The RUDD-ROCKEFELLER HOUSE, located at 13204 (formerly 13176) Euclid Ave., is a Tudor Revival three-story, 7200 sq. ft. mansion built in 1901 by Windermere Realty in EAST CLEVELAND.

In 1899 Windermere Realty purchased 18 acres of land near EUCLID AVE. to create the upscale allotment known as Windermere. Improvements included paved roads, water, gas, and drainage sewers.

In 1903, Dr. Newman Thomas Briton Nobles and his wife Annabell Wilson purchased the mansion. Newman was a Professor of Surgery at the Cleveland Homeopathic Medical College. The seven-bedroom, five-bathroom home had a dining room, library, and ballroom.

In 1905 the mansion was sold for $25,000 to William Cullen Rudd, the founder of CHANDLER AND RUDD GROCERY, and his wife Mary Ann Rockefeller, sister of JOHN D. ROCKEFELLER. Rudd operated Rudd's Pharmacy out of the mansion.

Rudd's Pharmacy 1930s
Rudd's Pharmacy 1930s

The home remained in the Rudd family until 1966 when it was sold to the non-profit organization the Children’s Guild. The organization then donated the home to Cuyahoga County and it was converted from a private residence into a 23-room group home named the Guild House.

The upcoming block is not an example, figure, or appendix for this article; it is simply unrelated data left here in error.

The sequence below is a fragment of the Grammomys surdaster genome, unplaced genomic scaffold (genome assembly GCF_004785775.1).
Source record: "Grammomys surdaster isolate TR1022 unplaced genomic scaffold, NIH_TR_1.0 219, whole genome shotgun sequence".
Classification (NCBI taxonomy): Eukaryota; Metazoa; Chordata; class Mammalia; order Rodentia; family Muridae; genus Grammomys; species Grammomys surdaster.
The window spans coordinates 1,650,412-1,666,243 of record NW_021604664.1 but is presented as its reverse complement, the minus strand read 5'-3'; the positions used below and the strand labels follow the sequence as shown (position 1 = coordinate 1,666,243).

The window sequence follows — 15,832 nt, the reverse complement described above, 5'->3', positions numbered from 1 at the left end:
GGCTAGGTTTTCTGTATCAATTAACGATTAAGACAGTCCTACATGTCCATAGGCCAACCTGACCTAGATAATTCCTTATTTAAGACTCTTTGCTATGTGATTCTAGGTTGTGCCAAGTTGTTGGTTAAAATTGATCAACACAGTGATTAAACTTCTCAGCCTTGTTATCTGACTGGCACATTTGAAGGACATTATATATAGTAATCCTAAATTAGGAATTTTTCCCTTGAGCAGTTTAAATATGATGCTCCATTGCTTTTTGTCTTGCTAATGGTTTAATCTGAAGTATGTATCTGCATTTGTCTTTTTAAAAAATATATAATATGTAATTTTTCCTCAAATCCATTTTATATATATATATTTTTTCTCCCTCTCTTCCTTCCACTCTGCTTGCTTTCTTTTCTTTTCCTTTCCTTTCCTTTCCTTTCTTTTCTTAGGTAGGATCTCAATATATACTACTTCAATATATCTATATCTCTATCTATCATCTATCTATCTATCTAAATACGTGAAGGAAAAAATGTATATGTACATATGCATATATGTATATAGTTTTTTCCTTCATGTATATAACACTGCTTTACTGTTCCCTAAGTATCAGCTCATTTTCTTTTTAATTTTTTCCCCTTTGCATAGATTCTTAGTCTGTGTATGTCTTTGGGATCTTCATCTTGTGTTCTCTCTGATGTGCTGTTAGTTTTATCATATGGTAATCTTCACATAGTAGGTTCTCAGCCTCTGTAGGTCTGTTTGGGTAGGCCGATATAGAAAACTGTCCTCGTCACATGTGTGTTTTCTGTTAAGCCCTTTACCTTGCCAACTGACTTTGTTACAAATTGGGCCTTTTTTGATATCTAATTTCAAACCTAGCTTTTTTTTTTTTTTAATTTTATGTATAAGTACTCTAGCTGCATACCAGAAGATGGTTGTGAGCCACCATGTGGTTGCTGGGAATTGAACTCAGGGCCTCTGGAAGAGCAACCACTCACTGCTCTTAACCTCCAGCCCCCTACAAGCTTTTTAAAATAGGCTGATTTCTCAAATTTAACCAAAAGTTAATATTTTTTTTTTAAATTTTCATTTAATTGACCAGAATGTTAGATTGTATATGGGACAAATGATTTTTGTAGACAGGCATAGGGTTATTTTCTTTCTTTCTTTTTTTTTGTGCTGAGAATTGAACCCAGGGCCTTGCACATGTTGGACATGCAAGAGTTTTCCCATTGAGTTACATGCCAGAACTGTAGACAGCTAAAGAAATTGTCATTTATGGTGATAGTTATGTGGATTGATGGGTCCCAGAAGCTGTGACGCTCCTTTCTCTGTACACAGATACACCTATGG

Orphaned and dependent girls ages 13 to 17 lived in the group home until they graduated from high school. Two house mothers and a social worker supervised the girls. Cuyahoga County ceased operating the group home due to expensive maintenance and utility expenses. In 1988, the Children’s Guild spent $195,000 on the group home’s operational costs. On 07 September 1989, Cleveland Crossroads for Youth, a private non-profit organization was given the property to use as a group home for juvenile court youth.

From 1997 to 2012, the mansion changed hands twice until East Cleveland Historical Society Board Member Shelia Sharpley purchased the condemned property for $32,000 on 13 August 2012. Although copper plumbing, fixtures, and radiators had been stolen from the abandoned home, the original hardwood floors, crown molding, wooden columns, fireplaces, and wood trim remained intact. Two of the home's porches were enclosed and the garage was converted from a two-car to a three-car. Sharpley intends to restore the home to its former grandeur and turn it into a museum.

In 2018, the Rudd-Rockefeller House was named one of “The 8 Most Interesting Houses in Cleveland.”

Angelina Bair

Cleveland Plain Dealer. "East Cleveland home to house 12 girls." (1966).

Cleveland Plain Dealer. "Notice to bidders." (1979).

Cleveland Plain Dealer. "Teenage home given approval." (1966).

Cleveland Plain Dealer. "Two big realty deals closed." (1905).

Cuyahoga County Archives. 13204 street cards. (1943).

Cuyahoga County Archives. 13220 street cards. (1943).

DeLater, Laura. Cleveland Plain Dealer: County drops group home as too costly. (1989).

Little Cape Cod. Ghosts of Euclid (Avenue): A Rockefeller Connection? (2012).

Howell, Margaret. Freshwater Cleveland: The 8 Most Interesting Houses in Cleveland. (2018).

Rice, Connelly. Freshwater Cleveland: Living a childhood dream: East Cleveland woman to convert Rockefeller-Rudd house into museum. (2019).

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